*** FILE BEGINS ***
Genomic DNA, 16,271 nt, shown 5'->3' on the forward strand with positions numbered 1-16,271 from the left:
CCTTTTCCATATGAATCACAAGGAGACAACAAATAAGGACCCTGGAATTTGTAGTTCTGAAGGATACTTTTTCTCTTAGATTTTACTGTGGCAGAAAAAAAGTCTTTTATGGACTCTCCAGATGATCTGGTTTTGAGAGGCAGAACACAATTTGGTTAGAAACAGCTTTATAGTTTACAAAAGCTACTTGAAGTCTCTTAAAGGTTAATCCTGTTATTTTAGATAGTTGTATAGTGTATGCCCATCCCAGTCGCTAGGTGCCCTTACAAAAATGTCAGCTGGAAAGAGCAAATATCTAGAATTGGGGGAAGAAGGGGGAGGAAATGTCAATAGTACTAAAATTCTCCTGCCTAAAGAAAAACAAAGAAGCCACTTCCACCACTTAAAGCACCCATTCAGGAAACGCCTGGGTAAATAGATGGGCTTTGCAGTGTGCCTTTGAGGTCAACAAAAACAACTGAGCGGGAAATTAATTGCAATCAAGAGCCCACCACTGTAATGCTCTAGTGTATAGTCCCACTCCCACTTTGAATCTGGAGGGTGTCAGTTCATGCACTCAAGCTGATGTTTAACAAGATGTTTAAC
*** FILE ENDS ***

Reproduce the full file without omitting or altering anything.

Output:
Genomic DNA, 16,271 nt, shown 5'->3' on the forward strand with positions numbered 1-16,271 from the left:
CCTTTTCCATATGAATCACAAGGAGACAACAAATAAGGACCCTGGAATTTGTAGTTCTGAAGGATACTTTTTCTCTTAGATTTTACTGTGGCAGAAAAAAAGTCTTTTATGGACTCTCCAGATGATCTGGTTTTGAGAGGCAGAACACAATTTGGTTAGAAACAGCTTTATAGTTTACAAAAGCTACTTGAAGTCTCTTAAAGGTTAATCCTGTTATTTTAGATAGTTGTATAGTGTATGCCCATCCCAGTCGCTAGGTGCCCTTACAAAAATGTCAGCTGGAAAGAGCAAATATCTAGAATTGGGGGAAGAAGGGGGAGGAAATGTCAATAGTACTAAAATTCTCCTGCCTAAAGAAAAACAAAGAAGCCACTTCCACCACTTAAAGCACCCATTCAGGAAACGCCTGGGTAAATAGATGGGCTTTGCAGTGTGCCTTTGAGGTCAACAAAAACAACTGAGCGGGAAATTAATTGCAATCAAGAGCCCACCACTGTAATGCTCTAGTGTATAGTCCCACTCCCACTTTGAATCTGGAGGGTGTCAGTTCATGCACTCAAGCTGATGTTTAACAAGATGTTTAAC